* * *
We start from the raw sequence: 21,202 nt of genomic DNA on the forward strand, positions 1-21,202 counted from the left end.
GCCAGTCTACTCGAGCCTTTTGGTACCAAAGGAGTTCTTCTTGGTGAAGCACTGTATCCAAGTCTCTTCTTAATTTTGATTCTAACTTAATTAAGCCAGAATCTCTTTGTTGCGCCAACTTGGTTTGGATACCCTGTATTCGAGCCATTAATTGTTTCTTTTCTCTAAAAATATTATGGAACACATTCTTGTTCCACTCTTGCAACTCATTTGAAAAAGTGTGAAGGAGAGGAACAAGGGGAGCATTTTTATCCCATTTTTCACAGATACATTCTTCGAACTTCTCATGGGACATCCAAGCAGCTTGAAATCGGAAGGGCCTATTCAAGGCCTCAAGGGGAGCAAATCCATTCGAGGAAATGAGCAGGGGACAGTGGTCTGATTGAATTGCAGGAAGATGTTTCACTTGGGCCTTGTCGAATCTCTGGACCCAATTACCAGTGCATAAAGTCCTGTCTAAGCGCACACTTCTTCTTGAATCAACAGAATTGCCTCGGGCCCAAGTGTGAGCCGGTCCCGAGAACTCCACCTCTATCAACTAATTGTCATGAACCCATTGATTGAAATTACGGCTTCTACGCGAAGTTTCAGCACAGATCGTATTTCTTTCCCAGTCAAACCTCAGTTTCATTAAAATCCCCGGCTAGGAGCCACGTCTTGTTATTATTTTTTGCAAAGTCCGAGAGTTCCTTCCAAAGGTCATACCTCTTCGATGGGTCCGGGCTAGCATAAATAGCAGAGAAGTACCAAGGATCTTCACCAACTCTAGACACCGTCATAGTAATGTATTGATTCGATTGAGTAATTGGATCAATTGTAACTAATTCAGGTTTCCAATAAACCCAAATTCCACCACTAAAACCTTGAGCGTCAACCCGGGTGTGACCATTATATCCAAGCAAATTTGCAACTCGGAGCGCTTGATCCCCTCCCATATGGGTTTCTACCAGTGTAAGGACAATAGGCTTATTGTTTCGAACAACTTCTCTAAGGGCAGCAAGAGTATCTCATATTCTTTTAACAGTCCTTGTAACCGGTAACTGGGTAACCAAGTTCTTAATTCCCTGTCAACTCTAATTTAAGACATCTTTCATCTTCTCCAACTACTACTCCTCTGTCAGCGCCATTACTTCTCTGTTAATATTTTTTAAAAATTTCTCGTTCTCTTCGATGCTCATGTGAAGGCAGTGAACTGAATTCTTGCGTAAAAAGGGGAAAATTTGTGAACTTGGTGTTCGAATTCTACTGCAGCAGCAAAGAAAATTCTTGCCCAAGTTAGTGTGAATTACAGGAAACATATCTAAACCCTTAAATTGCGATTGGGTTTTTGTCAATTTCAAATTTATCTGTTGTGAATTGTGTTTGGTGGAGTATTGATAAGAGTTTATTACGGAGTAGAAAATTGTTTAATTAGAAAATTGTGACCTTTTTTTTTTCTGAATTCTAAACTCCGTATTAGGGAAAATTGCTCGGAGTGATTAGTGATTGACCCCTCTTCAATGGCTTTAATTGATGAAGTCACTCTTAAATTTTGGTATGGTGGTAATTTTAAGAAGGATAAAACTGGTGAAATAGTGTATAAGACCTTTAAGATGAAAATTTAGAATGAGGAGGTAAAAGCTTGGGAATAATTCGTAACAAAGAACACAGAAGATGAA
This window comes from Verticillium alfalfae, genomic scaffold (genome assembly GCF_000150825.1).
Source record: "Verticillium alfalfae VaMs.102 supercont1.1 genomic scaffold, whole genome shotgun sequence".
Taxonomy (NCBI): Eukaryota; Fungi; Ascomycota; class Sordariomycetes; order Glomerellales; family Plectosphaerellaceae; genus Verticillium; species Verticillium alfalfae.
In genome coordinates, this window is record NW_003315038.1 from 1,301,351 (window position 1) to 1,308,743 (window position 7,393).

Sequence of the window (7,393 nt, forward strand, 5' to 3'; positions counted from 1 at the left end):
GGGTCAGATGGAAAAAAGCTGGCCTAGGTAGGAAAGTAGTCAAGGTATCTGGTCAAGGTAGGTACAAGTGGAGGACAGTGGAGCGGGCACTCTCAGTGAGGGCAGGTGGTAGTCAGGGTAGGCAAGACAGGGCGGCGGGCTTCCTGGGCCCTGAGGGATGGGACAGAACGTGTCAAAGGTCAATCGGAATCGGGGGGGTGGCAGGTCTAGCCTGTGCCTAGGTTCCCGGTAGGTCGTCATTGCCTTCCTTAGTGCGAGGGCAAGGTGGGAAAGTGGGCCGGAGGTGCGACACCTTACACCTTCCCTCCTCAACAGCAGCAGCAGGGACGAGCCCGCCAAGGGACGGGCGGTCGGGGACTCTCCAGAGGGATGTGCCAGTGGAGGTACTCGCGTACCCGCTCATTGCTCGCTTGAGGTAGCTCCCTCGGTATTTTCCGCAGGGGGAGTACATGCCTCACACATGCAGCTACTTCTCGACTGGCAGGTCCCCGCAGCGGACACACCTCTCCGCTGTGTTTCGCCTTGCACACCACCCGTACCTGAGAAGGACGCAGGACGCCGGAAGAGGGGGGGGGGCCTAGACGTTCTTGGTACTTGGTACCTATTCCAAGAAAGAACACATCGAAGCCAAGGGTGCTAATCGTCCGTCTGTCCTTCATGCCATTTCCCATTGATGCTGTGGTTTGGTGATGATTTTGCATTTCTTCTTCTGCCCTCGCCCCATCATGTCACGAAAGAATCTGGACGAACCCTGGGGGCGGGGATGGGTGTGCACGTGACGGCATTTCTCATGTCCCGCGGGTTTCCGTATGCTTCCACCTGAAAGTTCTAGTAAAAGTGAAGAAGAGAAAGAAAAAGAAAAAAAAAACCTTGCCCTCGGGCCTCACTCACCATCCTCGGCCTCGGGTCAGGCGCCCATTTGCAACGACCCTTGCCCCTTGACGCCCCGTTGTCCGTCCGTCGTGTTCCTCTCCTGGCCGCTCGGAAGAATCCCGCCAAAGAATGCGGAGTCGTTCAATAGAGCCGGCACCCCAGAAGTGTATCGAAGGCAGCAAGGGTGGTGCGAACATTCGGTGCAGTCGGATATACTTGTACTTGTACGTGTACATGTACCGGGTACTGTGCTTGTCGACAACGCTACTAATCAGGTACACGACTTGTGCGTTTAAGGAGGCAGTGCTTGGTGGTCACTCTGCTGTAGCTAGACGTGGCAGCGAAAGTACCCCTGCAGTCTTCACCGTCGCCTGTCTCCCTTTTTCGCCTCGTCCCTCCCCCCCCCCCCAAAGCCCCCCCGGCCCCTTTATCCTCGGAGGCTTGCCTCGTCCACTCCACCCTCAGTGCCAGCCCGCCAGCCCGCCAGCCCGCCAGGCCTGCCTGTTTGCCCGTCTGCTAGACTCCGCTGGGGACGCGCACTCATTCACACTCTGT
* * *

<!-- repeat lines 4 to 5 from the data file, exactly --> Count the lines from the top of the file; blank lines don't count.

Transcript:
Source record: "Verticillium alfalfae VaMs.102 supercont1.1 genomic scaffold, whole genome shotgun sequence".
Taxonomy (NCBI): Eukaryota; Fungi; Ascomycota; class Sordariomycetes; order Glomerellales; family Plectosphaerellaceae; genus Verticillium; species Verticillium alfalfae.